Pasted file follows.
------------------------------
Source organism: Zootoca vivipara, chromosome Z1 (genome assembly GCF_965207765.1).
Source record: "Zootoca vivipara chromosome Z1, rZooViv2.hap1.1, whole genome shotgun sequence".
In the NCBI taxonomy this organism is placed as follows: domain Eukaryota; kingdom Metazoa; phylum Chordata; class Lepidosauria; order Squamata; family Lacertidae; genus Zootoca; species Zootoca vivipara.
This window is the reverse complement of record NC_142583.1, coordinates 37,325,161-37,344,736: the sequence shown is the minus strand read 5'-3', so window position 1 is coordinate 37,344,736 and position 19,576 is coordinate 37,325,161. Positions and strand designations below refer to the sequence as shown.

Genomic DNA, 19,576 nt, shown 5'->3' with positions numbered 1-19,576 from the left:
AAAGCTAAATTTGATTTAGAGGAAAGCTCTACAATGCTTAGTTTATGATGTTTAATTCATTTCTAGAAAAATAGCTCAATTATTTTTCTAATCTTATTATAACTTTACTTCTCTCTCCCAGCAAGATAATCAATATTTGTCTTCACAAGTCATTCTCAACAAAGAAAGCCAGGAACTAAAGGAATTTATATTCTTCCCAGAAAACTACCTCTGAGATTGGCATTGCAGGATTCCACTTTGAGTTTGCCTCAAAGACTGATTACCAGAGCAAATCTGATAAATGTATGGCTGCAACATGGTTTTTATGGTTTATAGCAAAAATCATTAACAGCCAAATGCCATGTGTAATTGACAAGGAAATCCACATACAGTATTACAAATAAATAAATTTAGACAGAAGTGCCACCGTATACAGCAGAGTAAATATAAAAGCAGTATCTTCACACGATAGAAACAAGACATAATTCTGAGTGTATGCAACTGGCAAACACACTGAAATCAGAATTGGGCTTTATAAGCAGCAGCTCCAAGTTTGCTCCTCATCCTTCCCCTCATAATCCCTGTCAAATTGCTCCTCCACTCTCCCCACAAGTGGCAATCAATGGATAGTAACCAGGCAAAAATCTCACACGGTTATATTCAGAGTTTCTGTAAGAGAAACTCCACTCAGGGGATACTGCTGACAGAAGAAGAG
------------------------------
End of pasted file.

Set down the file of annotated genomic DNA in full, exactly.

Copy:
Source organism: Zootoca vivipara, chromosome Z1 (genome assembly GCF_965207765.1).
Source record: "Zootoca vivipara chromosome Z1, rZooViv2.hap1.1, whole genome shotgun sequence".
In the NCBI taxonomy this organism is placed as follows: domain Eukaryota; kingdom Metazoa; phylum Chordata; class Lepidosauria; order Squamata; family Lacertidae; genus Zootoca; species Zootoca vivipara.
This window is the reverse complement of record NC_142583.1, coordinates 37,325,161-37,344,736: the sequence shown is the minus strand read 5'-3', so window position 1 is coordinate 37,344,736 and position 19,576 is coordinate 37,325,161. Positions and strand designations below refer to the sequence as shown.

Genomic DNA, 19,576 nt, shown 5'->3' with positions numbered 1-19,576 from the left:
AAAGCTAAATTTGATTTAGAGGAAAGCTCTACAATGCTTAGTTTATGATGTTTAATTCATTTCTAGAAAAATAGCTCAATTATTTTTCTAATCTTATTATAACTTTACTTCTCTCTCCCAGCAAGATAATCAATATTTGTCTTCACAAGTCATTCTCAACAAAGAAAGCCAGGAACTAAAGGAATTTATATTCTTCCCAGAAAACTACCTCTGAGATTGGCATTGCAGGATTCCACTTTGAGTTTGCCTCAAAGACTGATTACCAGAGCAAATCTGATAAATGTATGGCTGCAACATGGTTTTTATGGTTTATAGCAAAAATCATTAACAGCCAAATGCCATGTGTAATTGACAAGGAAATCCACATACAGTATTACAAATAAATAAATTTAGACAGAAGTGCCACCGTATACAGCAGAGTAAATATAAAAGCAGTATCTTCACACGATAGAAACAAGACATAATTCTGAGTGTATGCAACTGGCAAACACACTGAAATCAGAATTGGGCTTTATAAGCAGCAGCTCCAAGTTTGCTCCTCATCCTTCCCCTCATAATCCCTGTCAAATTGCTCCTCCACTCTCCCCACAAGTGGCAATCAATGGATAGTAACCAGGCAAAAATCTCACACGGTTATATTCAGAGTTTCTGTAAGAGAAACTCCACTCAGGGGATACTGCTGACAGAAGAAGAG